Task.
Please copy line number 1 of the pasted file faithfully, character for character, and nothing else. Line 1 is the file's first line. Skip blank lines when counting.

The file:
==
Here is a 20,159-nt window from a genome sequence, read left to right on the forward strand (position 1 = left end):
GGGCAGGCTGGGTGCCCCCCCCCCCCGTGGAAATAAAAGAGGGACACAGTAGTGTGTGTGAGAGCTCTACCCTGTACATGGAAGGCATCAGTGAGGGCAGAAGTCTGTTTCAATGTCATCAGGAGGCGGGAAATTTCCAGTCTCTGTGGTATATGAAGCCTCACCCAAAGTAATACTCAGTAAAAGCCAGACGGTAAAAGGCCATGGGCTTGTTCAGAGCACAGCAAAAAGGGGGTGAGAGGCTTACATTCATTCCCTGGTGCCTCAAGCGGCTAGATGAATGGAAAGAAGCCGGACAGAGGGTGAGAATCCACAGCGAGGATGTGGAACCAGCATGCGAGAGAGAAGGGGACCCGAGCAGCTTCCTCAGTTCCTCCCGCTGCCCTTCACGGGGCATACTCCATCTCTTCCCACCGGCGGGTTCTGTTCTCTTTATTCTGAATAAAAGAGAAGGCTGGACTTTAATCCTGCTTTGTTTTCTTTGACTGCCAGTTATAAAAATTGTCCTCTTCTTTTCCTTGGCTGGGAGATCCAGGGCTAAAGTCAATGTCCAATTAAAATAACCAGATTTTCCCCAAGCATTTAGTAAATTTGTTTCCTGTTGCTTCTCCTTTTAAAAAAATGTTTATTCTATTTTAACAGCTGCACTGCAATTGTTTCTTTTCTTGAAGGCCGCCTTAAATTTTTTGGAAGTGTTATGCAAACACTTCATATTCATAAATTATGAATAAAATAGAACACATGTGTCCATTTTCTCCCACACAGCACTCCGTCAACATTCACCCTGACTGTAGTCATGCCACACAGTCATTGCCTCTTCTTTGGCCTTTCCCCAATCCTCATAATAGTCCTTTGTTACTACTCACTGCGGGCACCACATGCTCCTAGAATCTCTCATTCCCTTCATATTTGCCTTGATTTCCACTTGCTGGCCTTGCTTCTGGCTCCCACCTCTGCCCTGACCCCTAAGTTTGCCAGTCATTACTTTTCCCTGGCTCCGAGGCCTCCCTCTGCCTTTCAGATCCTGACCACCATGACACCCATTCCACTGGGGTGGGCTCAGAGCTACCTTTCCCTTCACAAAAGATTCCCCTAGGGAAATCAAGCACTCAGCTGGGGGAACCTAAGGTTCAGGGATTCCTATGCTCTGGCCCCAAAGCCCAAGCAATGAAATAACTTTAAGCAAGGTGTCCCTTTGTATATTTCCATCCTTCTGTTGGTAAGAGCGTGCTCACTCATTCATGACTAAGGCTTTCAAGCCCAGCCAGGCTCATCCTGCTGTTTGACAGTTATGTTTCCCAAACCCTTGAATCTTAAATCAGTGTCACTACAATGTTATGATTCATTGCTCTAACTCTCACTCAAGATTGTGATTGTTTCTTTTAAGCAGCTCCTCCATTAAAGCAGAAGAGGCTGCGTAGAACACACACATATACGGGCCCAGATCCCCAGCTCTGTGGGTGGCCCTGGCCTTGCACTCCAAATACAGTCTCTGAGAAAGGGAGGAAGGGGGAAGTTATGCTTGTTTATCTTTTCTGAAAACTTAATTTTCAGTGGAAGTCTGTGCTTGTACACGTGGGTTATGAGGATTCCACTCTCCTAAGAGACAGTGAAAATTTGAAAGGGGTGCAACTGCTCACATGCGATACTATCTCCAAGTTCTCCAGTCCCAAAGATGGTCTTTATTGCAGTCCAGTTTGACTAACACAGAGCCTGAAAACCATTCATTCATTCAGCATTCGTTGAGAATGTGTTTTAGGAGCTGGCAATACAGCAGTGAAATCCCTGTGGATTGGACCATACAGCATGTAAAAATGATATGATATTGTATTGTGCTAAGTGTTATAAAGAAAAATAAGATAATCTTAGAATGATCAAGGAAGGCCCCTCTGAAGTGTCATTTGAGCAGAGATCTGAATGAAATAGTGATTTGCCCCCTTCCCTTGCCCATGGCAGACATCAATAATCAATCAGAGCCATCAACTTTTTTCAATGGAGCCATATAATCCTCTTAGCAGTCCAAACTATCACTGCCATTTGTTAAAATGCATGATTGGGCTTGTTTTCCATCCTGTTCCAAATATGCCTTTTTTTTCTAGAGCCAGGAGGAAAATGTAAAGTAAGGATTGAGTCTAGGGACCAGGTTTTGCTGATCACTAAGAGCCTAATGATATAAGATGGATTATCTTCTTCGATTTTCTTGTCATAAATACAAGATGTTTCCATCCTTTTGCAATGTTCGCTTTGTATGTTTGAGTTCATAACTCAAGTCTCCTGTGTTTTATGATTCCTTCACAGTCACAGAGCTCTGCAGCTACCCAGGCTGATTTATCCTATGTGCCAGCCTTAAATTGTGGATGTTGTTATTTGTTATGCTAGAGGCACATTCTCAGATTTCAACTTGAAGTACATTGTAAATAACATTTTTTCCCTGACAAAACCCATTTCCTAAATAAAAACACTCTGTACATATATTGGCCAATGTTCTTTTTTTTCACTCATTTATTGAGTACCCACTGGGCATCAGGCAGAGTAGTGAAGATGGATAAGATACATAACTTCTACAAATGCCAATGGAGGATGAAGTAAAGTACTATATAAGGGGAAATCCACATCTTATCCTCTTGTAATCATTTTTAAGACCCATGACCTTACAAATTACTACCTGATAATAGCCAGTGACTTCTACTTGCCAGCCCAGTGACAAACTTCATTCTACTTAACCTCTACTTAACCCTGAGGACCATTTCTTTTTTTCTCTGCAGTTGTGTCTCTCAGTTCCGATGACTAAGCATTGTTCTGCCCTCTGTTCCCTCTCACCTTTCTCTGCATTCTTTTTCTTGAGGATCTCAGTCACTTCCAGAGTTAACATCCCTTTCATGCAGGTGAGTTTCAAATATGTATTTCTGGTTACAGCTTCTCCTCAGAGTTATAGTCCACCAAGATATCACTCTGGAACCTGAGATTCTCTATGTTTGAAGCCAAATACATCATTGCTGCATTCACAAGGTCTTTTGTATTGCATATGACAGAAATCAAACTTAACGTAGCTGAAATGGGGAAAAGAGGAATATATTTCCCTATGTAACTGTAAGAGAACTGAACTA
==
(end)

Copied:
Here is a 20,159-nt window from a genome sequence, read left to right on the forward strand (position 1 = left end):